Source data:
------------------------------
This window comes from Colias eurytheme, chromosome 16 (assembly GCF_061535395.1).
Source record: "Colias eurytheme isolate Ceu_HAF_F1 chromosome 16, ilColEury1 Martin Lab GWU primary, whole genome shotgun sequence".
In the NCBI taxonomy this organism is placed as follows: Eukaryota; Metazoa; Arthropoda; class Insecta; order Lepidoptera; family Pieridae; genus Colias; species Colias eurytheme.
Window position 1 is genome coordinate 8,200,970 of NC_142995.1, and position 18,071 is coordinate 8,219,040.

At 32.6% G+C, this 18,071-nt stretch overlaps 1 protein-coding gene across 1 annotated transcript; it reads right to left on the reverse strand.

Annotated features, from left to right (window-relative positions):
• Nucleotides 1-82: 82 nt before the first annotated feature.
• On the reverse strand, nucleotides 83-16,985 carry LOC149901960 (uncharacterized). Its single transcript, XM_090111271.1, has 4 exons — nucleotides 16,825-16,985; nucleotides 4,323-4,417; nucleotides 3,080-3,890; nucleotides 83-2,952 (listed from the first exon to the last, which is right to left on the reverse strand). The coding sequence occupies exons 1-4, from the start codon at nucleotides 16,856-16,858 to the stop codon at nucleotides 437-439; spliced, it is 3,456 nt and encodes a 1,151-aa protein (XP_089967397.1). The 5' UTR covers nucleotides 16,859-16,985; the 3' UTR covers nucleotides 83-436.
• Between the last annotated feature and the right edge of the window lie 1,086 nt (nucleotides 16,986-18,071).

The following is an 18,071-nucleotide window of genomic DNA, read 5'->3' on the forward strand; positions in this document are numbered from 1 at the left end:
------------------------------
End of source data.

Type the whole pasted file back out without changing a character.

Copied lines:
This window comes from Colias eurytheme, chromosome 16 (assembly GCF_061535395.1).
Source record: "Colias eurytheme isolate Ceu_HAF_F1 chromosome 16, ilColEury1 Martin Lab GWU primary, whole genome shotgun sequence".
In the NCBI taxonomy this organism is placed as follows: Eukaryota; Metazoa; Arthropoda; class Insecta; order Lepidoptera; family Pieridae; genus Colias; species Colias eurytheme.
Window position 1 is genome coordinate 8,200,970 of NC_142995.1, and position 18,071 is coordinate 8,219,040.

At 32.6% G+C, this 18,071-nt stretch overlaps 1 protein-coding gene across 1 annotated transcript; it reads right to left on the reverse strand.

Annotated features, from left to right (window-relative positions):
• Nucleotides 1-82: 82 nt before the first annotated feature.
• On the reverse strand, nucleotides 83-16,985 carry LOC149901960 (uncharacterized). Its single transcript, XM_090111271.1, has 4 exons — nucleotides 16,825-16,985; nucleotides 4,323-4,417; nucleotides 3,080-3,890; nucleotides 83-2,952 (listed from the first exon to the last, which is right to left on the reverse strand). The coding sequence occupies exons 1-4, from the start codon at nucleotides 16,856-16,858 to the stop codon at nucleotides 437-439; spliced, it is 3,456 nt and encodes a 1,151-aa protein (XP_089967397.1). The 5' UTR covers nucleotides 16,859-16,985; the 3' UTR covers nucleotides 83-436.
• Between the last annotated feature and the right edge of the window lie 1,086 nt (nucleotides 16,986-18,071).

The following is an 18,071-nucleotide window of genomic DNA, read 5'->3' on the forward strand; positions in this document are numbered from 1 at the left end: